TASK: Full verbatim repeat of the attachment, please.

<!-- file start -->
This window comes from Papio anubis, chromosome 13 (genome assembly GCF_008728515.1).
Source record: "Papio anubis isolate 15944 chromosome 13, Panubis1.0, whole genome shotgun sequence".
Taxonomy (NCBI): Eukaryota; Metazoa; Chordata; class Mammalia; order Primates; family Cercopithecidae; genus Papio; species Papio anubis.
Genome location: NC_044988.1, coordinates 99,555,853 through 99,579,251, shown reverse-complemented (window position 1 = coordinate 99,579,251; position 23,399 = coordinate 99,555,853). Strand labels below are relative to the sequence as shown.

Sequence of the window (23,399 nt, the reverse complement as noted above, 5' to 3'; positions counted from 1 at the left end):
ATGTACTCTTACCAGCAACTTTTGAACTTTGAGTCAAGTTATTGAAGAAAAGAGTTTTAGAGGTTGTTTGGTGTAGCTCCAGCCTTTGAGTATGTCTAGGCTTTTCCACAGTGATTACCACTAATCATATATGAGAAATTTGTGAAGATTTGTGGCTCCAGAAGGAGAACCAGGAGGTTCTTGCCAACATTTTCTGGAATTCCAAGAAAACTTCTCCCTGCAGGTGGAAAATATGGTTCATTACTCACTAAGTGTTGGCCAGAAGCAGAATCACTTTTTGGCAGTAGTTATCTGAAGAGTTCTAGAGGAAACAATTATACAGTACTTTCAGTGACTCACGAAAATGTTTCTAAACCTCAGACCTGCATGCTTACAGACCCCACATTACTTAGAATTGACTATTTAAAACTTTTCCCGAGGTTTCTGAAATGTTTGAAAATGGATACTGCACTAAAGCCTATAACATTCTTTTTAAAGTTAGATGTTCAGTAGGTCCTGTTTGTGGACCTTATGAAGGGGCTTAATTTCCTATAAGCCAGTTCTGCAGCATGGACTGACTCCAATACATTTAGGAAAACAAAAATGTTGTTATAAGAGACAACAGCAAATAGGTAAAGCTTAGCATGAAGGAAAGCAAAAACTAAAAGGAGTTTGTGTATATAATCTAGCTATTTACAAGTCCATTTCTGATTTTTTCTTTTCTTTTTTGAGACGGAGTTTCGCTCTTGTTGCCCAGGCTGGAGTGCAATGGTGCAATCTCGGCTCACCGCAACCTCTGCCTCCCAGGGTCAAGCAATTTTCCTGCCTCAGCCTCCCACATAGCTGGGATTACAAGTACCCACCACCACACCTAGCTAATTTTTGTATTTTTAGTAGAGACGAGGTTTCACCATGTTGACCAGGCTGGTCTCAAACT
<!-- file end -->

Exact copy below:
This window comes from Papio anubis, chromosome 13 (genome assembly GCF_008728515.1).
Source record: "Papio anubis isolate 15944 chromosome 13, Panubis1.0, whole genome shotgun sequence".
Taxonomy (NCBI): Eukaryota; Metazoa; Chordata; class Mammalia; order Primates; family Cercopithecidae; genus Papio; species Papio anubis.
Genome location: NC_044988.1, coordinates 99,555,853 through 99,579,251, shown reverse-complemented (window position 1 = coordinate 99,579,251; position 23,399 = coordinate 99,555,853). Strand labels below are relative to the sequence as shown.

Sequence of the window (23,399 nt, the reverse complement as noted above, 5' to 3'; positions counted from 1 at the left end):
ATGTACTCTTACCAGCAACTTTTGAACTTTGAGTCAAGTTATTGAAGAAAAGAGTTTTAGAGGTTGTTTGGTGTAGCTCCAGCCTTTGAGTATGTCTAGGCTTTTCCACAGTGATTACCACTAATCATATATGAGAAATTTGTGAAGATTTGTGGCTCCAGAAGGAGAACCAGGAGGTTCTTGCCAACATTTTCTGGAATTCCAAGAAAACTTCTCCCTGCAGGTGGAAAATATGGTTCATTACTCACTAAGTGTTGGCCAGAAGCAGAATCACTTTTTGGCAGTAGTTATCTGAAGAGTTCTAGAGGAAACAATTATACAGTACTTTCAGTGACTCACGAAAATGTTTCTAAACCTCAGACCTGCATGCTTACAGACCCCACATTACTTAGAATTGACTATTTAAAACTTTTCCCGAGGTTTCTGAAATGTTTGAAAATGGATACTGCACTAAAGCCTATAACATTCTTTTTAAAGTTAGATGTTCAGTAGGTCCTGTTTGTGGACCTTATGAAGGGGCTTAATTTCCTATAAGCCAGTTCTGCAGCATGGACTGACTCCAATACATTTAGGAAAACAAAAATGTTGTTATAAGAGACAACAGCAAATAGGTAAAGCTTAGCATGAAGGAAAGCAAAAACTAAAAGGAGTTTGTGTATATAATCTAGCTATTTACAAGTCCATTTCTGATTTTTTCTTTTCTTTTTTGAGACGGAGTTTCGCTCTTGTTGCCCAGGCTGGAGTGCAATGGTGCAATCTCGGCTCACCGCAACCTCTGCCTCCCAGGGTCAAGCAATTTTCCTGCCTCAGCCTCCCACATAGCTGGGATTACAAGTACCCACCACCACACCTAGCTAATTTTTGTATTTTTAGTAGAGACGAGGTTTCACCATGTTGACCAGGCTGGTCTCAAACT